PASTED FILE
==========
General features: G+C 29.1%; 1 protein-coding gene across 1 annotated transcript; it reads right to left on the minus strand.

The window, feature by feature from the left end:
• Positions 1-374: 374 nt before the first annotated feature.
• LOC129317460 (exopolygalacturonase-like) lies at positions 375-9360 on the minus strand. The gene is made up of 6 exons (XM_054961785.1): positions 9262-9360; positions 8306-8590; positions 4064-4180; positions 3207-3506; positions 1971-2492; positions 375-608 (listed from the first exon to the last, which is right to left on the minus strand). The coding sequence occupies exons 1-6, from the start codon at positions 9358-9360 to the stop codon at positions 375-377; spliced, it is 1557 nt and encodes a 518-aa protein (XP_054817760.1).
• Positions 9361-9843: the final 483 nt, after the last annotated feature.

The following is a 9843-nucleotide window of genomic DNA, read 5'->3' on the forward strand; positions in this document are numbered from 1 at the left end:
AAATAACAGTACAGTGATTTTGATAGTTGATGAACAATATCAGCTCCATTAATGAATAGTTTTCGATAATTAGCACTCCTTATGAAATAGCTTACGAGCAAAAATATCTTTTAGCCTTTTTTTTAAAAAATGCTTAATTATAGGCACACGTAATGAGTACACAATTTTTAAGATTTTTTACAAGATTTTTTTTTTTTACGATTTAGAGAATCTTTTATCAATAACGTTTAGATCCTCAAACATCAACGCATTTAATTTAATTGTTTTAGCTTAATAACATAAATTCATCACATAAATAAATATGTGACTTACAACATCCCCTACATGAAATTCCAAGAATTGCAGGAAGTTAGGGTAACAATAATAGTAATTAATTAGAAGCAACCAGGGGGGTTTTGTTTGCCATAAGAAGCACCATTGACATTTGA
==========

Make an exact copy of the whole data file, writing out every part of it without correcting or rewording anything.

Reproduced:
General features: G+C 29.1%; 1 protein-coding gene across 1 annotated transcript; it reads right to left on the minus strand.

The window, feature by feature from the left end:
• Positions 1-374: 374 nt before the first annotated feature.
• LOC129317460 (exopolygalacturonase-like) lies at positions 375-9360 on the minus strand. The gene is made up of 6 exons (XM_054961785.1): positions 9262-9360; positions 8306-8590; positions 4064-4180; positions 3207-3506; positions 1971-2492; positions 375-608 (listed from the first exon to the last, which is right to left on the minus strand). The coding sequence occupies exons 1-6, from the start codon at positions 9358-9360 to the stop codon at positions 375-377; spliced, it is 1557 nt and encodes a 518-aa protein (XP_054817760.1).
• Positions 9361-9843: the final 483 nt, after the last annotated feature.

The following is a 9843-nucleotide window of genomic DNA, read 5'->3' on the forward strand; positions in this document are numbered from 1 at the left end:
AAATAACAGTACAGTGATTTTGATAGTTGATGAACAATATCAGCTCCATTAATGAATAGTTTTCGATAATTAGCACTCCTTATGAAATAGCTTACGAGCAAAAATATCTTTTAGCCTTTTTTTTAAAAAATGCTTAATTATAGGCACACGTAATGAGTACACAATTTTTAAGATTTTTTACAAGATTTTTTTTTTTTACGATTTAGAGAATCTTTTATCAATAACGTTTAGATCCTCAAACATCAACGCATTTAATTTAATTGTTTTAGCTTAATAACATAAATTCATCACATAAATAAATATGTGACTTACAACATCCCCTACATGAAATTCCAAGAATTGCAGGAAGTTAGGGTAACAATAATAGTAATTAATTAGAAGCAACCAGGGGGGTTTTGTTTGCCATAAGAAGCACCATTGACATTTGA